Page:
+44 (0)1865 857854
I have developed my career in biomedical research, building on my expertise in machine learning, computing and mathematics, but specialising in intrapartum (in labour) fetal monitoring. I am now leading an ambitious programme to develop data-driven decision-support software in this clinical field. I am uniquely positioned to achieve this by working with the world’s largest and most complete birth cohort of routine labour data (100,000 deliveries).
I obtained a BSc(Hons) in Applied Mathematics from the Technical University of Sofia (Bulgaria) and a PhD in Computer Science from Portsmouth University. I joined the Nuffield Department of Obstetrics and Gynaecology and the Institute of Biomedical Engineering at Oxford for a post-doctoral position in 2007. In 2012, I founded the Oxford Centre for Fetal Monitoring Technologies, of which I am the Scientific Director. In 2016 I was awarded a NIHR Career Development Fellowship to grow my independent research group. In the same year, I also joined the newly formed Big Data Institute at Oxford.
BSc (Hons) PhD
Associate Professor & Scientific Director, Oxford Centre for Fetal Monitoring Technologies
- NIHR Career Development Fellow
- Wolfson College Research Fellow
- Group Leader
- Based jointly at the Big Data Institute and the Nuffield Department of Women's and Reproductive Health
Committed to preventing fetal compromise in labour
INTEREST TO JOIN?
We are looking for an Obstetric Research Fellow, from ST1 to even a consultant level - as long as their interest in fetal monitoring and the drive for clinical improvements are strong: https://www.wrh.ox.ac.uk/team/antoniya-georgieva/compose
And very soon we will be advertising for a Post-doctoral Scientist in Deep Learning and for a Research Midwife. Please get in touch if you may be interested.
I am leading a research team to develop a data-driven cardiotocography (CTG) system to continuously assess fetal wellbeing during term labour. CTG is the gold standard worldwide to detect if a fetus may benefit from an emergency delivery. Unreliable, empirical CTG interpretation will be replaced with quantified computer- and data-based individualised risk assessment.
We already have a prototype system (OxSys), as the starting point. It is derived from a large birth cohort (100,000 term deliveries) by systematic analysis of computer-based CTG features and clinical risk factors in relation to perinatal outcomes. In tests 'off-line' with the data, the current prototype has shown to perform better than clinicians in clinical practice. We have developed a tablet app that runs OxSys in real time data at the John Radcliffe Hospital, analysing all CTGs as they are being taken (maternity admission unit, delivery suite or Level 6). We are continuously improving the app's interface in collaboration with the clinicians. The app takes in information from the user about any risk factors if present and modifies the analysis accordingly.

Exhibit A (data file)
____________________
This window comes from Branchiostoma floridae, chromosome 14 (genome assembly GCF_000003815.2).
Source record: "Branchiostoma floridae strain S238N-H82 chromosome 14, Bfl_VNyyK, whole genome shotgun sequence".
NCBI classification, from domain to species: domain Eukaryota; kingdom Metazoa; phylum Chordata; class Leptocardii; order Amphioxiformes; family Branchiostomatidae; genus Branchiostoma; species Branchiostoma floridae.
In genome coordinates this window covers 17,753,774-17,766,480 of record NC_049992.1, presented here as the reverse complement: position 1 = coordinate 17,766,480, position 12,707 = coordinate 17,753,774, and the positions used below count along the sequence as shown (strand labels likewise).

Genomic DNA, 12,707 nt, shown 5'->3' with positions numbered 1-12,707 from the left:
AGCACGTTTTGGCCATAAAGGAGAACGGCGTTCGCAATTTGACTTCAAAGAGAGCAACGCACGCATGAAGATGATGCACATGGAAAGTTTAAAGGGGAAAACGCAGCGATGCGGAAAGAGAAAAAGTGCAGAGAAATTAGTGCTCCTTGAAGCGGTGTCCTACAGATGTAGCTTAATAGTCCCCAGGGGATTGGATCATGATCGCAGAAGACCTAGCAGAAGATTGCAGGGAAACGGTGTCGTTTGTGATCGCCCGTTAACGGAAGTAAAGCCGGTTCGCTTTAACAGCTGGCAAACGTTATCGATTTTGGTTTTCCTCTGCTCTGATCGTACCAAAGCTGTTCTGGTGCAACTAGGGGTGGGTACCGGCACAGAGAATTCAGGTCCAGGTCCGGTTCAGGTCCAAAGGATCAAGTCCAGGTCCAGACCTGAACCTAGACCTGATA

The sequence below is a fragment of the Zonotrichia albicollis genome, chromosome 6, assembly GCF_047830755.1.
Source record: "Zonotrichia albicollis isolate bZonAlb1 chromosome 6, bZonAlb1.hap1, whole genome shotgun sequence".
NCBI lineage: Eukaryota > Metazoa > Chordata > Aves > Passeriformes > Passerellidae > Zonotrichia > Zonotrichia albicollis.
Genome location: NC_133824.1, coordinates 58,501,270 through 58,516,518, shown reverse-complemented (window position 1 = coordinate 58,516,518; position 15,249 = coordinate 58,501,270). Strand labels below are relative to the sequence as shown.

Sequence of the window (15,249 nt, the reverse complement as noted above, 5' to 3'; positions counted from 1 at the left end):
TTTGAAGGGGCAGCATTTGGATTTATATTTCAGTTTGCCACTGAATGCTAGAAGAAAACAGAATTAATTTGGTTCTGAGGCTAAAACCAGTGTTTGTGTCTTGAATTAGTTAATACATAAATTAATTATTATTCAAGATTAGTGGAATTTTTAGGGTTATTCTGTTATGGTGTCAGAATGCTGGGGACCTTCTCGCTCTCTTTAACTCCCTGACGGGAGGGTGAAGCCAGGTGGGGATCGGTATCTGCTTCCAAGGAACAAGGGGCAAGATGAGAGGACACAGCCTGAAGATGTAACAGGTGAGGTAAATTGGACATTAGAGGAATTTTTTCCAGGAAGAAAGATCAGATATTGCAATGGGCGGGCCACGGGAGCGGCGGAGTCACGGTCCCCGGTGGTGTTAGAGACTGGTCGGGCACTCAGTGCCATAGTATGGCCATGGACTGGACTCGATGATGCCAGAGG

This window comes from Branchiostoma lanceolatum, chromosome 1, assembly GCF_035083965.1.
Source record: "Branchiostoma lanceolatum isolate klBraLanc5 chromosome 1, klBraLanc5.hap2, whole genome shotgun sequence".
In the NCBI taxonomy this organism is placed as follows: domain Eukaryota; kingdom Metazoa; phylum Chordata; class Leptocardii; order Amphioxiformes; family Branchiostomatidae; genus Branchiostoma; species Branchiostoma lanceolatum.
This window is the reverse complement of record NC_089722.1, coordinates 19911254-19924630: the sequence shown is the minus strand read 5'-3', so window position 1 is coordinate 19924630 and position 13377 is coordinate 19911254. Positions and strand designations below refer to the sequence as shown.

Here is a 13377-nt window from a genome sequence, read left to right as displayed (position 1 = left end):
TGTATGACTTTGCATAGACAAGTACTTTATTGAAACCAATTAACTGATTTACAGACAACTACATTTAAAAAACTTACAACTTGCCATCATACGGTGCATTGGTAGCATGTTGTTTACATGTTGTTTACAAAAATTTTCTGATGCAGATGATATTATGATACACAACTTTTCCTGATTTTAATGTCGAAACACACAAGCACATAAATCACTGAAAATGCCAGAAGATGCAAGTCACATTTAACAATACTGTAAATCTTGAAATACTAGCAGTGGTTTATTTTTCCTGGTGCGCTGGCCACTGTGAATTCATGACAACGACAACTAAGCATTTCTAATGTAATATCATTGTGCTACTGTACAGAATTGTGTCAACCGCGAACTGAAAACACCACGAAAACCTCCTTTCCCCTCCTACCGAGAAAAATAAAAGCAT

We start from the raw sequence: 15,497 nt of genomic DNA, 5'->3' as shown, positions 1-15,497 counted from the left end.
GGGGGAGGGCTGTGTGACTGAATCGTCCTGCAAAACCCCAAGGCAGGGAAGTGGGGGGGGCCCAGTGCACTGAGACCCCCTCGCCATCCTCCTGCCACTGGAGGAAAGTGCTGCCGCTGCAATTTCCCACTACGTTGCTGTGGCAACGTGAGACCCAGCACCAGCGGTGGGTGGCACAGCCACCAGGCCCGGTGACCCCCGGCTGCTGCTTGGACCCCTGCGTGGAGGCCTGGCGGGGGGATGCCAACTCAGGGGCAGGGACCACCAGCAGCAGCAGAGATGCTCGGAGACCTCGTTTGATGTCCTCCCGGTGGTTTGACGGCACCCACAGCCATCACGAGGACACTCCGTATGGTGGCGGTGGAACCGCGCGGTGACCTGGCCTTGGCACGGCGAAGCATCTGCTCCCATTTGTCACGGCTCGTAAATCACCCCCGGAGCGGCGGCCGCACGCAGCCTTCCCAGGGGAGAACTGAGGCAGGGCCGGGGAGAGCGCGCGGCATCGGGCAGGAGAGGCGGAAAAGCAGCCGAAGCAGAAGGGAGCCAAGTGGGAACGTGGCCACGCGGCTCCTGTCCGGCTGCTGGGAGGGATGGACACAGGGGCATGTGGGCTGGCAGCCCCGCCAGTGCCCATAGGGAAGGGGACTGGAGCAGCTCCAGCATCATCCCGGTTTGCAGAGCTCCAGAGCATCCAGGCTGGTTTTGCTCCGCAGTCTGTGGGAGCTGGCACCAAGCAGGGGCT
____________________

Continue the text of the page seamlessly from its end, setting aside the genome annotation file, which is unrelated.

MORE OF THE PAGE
In the coming years, we will continue to use 'big data' to derive new understanding and improved methods for CTG interpretation in the patient-specific clinical context. Beyond this, we will ensure refined optimal performance of OxSys on the birth cohort; validate OxSys on additional data from Oxford & London (approx. 40,000 births). We will then take the first steps towards translation to the bedside.
We are already working with partners across other hospitals in UK and EU to prepare for multicentre clinical tests, please get in touch if you may be interested.
Our work will potentially benefit families, clinicians and healthcare systems by reducing brain injuries, perinatal deaths and unnecessary interventions
SPECIAL ISSUE, CALL FOR PAPERS
Submission is now open for a Research Topic in Frontiers of Pediatrics, the final deadline is 31 Jan 2021:
National Institute for Health Research (NIHR)
Action Medical Research
Oxford University Innovation
For more information, including recent publications and up-coming international Workshop, please look at our group's website: Oxford Centre for Fetal Monitoring Technologies
We are an organiser of the international Workshop on Signal Processing and Monitoring (SPaM) in Labour, with its 3rd Workshop to be held 28-30 Oct 2019 in Porto, Portugal - see webpage.
Georgieva A. et al, (2019), Acta Obstetricia et Gynecologica Scandinavica, 98, 1207 - 1217
Petrozziello A. et al, (2019), IEEE Access, 7, 112026 - 112036
Lear CA. et al, (2018), Seminars in Pediatric Neurology, 28, 3 - 16
Deep Learning for Continuous Electronic Fetal Monitoring in Labor
Petrozziello A. et al, (2018)
Stroux L. et al, (2017), Acta Obstetricia et Gynecologica Scandinavica, 96, 1322 - 1329